Read Aloud Tips

When people hear I’m a reading specialist, they often ask, “How should I ‘do’ my read aloud? Which books should I choose? The answer is simple: read many books and read often. However, there are a few read aloud tips that will make your read aloud time more meaningful.   It also helps to share a book that is developmentally appropriate. Here are some things to consider when making book choices and some resources I enjoy.

 Read Aloud Tips by Age

Read Aloud Tips for Babies:

  • Read Anything to your baby. A baby is calmed by the sound of your voice. I like to read when I nurse. Often I’ll read aloud to my baby. With Logan I read the Book of Psalms from The Bible. The verse, “He will uphold you with his righteous right hand” got me through some long nights!!
  • Nursery rhymes are a great idea for babies. They like repetition so if you only have one nursery rhyme book, read it over and over and over and over.
  • A baby’s vision is still developing. Transferring a 3D object onto a 2D page can make it difficult for a baby to distinguish what he is seeing. Try to choose books that have one large, very clear picture per page.
  • When your baby starts teething, grabbing, etc. cloth books, bath time books, and chunky books are a good choice. I REALLY like this cloth book from my sister. It has a little wrist strap so Tyson can’t throw it down!

Read Aloud Tips for Babies

Resources for Read Alouds:

One of the best resources for choosing books for babies is a book called Baby Read Aloud Basics. This book has been a lifesaver to me. There is also a website available http://www.readtoyourbaby.com/

There are also free booklists online. Sometimes it’s hard to find book reviews that aren’t “sponsored” by publishers. I think some of the best lists online are published by the International Reading Association. They have booklists chosen by teachers and children.

Read Aloud Tips for Preschoolers:

Read Aloud Tips for Preschoolers

  • Allow your child as much choice as possible when choosing books.
  • Be prepared to read the same book over and over and over. The repetition is good for your child’s brain!
  • Start at any page, finish at any page. If you can get your kid to sit still for even part of a book, feel proud of yourself!
  • Generate conversation as you read. You don’t have to read the words on the page. Talking about the story is important too!
  • Talking about book concepts is really important. Allow your child to handle the book. Tell him what he is doing, “Logan is opening the book, turning the pages, Where is the front of the book?” etc.
  • Books about daily activities are a big hit at this age. Logan is very interested in a book about going on the potty. He’s not so interested in going on the potty as he is the book!
  • Lift the flap books are a good way to get a reluctant reader involved!

Resources for Read Alouds:

The Read Aloud Handbook by Jim Trealease is a good place to start when choosing books for preschool children. And look at all this FREE information from Jim Trelease! Lots of brochures on what to read, what not to read, book reviews, etc! Check it out!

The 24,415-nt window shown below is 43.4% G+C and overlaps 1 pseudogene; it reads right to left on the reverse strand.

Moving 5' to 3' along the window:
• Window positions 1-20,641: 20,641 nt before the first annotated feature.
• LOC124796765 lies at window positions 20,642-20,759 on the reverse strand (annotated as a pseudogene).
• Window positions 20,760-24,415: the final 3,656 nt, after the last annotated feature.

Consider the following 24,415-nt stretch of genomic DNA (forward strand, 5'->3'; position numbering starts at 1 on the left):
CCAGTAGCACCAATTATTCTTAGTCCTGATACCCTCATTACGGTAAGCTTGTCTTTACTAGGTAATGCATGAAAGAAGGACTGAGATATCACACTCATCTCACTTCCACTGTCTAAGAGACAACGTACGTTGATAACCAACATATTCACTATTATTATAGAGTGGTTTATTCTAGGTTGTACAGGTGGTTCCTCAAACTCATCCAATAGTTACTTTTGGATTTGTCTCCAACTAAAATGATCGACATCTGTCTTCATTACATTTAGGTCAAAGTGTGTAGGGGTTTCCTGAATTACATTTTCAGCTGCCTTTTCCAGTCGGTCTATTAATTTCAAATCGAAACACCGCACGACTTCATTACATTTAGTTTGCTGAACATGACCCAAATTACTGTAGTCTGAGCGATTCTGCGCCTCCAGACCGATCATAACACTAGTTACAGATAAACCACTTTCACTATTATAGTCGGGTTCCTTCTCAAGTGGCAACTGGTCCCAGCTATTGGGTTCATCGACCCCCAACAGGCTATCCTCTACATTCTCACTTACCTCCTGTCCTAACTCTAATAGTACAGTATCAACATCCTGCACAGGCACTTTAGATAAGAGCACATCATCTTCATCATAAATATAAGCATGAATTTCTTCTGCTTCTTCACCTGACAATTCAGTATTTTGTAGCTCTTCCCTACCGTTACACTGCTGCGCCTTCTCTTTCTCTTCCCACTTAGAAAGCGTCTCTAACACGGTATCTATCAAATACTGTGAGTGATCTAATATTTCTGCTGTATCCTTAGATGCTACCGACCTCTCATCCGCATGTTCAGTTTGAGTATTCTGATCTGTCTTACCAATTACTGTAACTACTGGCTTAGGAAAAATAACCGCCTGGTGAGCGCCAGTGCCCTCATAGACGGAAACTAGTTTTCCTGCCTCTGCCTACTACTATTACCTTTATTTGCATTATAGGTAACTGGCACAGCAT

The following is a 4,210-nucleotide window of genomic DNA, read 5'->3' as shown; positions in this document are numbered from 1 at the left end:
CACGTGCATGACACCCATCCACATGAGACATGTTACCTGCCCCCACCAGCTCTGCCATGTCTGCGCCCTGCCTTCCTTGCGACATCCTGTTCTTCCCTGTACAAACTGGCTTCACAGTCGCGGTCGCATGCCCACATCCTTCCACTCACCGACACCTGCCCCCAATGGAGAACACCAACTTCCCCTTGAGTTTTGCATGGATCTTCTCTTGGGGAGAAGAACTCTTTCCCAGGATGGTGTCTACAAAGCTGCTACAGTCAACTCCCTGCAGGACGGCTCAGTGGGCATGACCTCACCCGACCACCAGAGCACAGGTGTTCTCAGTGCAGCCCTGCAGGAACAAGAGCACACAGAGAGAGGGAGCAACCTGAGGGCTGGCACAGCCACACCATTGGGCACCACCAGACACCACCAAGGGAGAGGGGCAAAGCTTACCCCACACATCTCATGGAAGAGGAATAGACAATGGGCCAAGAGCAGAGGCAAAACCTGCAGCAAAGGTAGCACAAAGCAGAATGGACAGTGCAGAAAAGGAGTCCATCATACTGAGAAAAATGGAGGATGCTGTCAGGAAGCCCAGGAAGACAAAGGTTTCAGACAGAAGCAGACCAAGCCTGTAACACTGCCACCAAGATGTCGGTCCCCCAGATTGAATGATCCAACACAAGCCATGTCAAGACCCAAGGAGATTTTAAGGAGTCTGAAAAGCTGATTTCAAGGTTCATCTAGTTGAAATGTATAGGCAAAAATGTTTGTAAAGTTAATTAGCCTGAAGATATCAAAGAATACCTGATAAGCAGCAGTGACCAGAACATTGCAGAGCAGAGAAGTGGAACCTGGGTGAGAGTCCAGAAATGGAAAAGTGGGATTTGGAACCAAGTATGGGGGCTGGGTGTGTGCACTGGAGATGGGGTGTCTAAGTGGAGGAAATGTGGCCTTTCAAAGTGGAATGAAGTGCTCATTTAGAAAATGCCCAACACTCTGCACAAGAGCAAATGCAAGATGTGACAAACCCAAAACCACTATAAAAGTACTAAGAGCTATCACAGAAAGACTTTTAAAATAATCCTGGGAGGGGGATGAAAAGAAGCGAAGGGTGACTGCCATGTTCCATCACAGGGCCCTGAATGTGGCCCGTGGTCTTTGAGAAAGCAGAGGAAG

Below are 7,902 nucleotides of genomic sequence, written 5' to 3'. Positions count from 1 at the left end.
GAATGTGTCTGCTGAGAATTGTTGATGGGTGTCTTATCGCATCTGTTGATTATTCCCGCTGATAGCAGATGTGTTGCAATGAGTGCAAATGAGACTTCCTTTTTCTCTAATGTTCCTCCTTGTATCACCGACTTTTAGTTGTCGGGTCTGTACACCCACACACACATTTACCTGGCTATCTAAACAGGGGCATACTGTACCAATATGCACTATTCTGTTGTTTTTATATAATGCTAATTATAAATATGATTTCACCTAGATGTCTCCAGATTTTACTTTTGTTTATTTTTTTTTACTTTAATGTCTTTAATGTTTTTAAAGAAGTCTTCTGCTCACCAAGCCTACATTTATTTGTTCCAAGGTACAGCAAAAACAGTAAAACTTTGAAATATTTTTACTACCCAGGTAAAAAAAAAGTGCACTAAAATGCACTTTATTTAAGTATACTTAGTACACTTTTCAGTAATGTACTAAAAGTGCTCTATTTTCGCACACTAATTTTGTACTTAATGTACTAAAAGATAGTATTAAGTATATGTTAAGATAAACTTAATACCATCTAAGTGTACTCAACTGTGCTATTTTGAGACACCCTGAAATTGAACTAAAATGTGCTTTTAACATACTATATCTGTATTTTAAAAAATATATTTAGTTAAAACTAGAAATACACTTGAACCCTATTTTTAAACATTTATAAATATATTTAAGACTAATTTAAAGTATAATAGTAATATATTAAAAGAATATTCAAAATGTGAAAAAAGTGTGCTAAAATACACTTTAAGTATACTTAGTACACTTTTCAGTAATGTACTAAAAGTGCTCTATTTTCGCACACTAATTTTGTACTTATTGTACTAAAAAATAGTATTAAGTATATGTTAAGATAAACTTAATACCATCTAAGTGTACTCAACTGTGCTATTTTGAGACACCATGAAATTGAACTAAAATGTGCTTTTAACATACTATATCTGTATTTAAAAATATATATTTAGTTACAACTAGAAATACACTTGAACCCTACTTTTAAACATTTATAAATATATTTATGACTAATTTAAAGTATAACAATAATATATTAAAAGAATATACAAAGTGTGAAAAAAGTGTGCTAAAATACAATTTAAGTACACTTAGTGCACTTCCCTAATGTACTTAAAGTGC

The FREE online booklists from the IRA (listed above) have ideas for toddlers.

This book list by NEA is good, too. However, it is just a list of books- no reviews!

Read Aloud Tips for Early Readers:

  • Again- allow your child to make choices about what to read, be prepared for repetition. Choose books based on topics or themes that interest your child.
  • Allow your child to read to you when he can- But don’t make it a quiz! Coax him to read something you know he CAN read!
  • Generate conversations about the book: Again- not a quiz but a way to activate what your child knows about the book or how the book connects to real life.

Resources for Read Alouds:

If you are looking for read alouds for early readers, I would recommend using The Read Aloud Handbook for these kiddos too… it goes all the way through middle school so it is a good resource to invest in.

How to Get your Child to Love Reading: For Ravenous and Reluctant Readers Alike is a good choice too. I don’t currently have a copy of this book but I have flipped through it a few times and I know of other parents/teachers who LOVE this book. (It’s probably one of my next purchases). Instead of “leveling” books, Codell sorts books into themes. The book also offers book based activities. You can get more info at http://www.planetesme.com/

My favorite book for this age group is Read to Me: Raising Kids Who Love to Read. For each age group, this book includes ideas for reading AND writing with your child, tips for busy parents (that’s all of us, right?), and Surefire hits (book lists for each age). This book is very well organized and easy to use and it goes right up to age 11-12! A smart investment.

Oh, yeah… and in the interest of Full Disclosure. Nobody is payin’ me nothin’. Seriously. I make no money. I send my hubs off every day to do that. So these are just my thoughts and my reviews.

Comments

  1. Emily says

    Ooh! Let me know what you think about The Monster at the End of This Book. I know it’s probably not the most educational for them, but it is fun! :)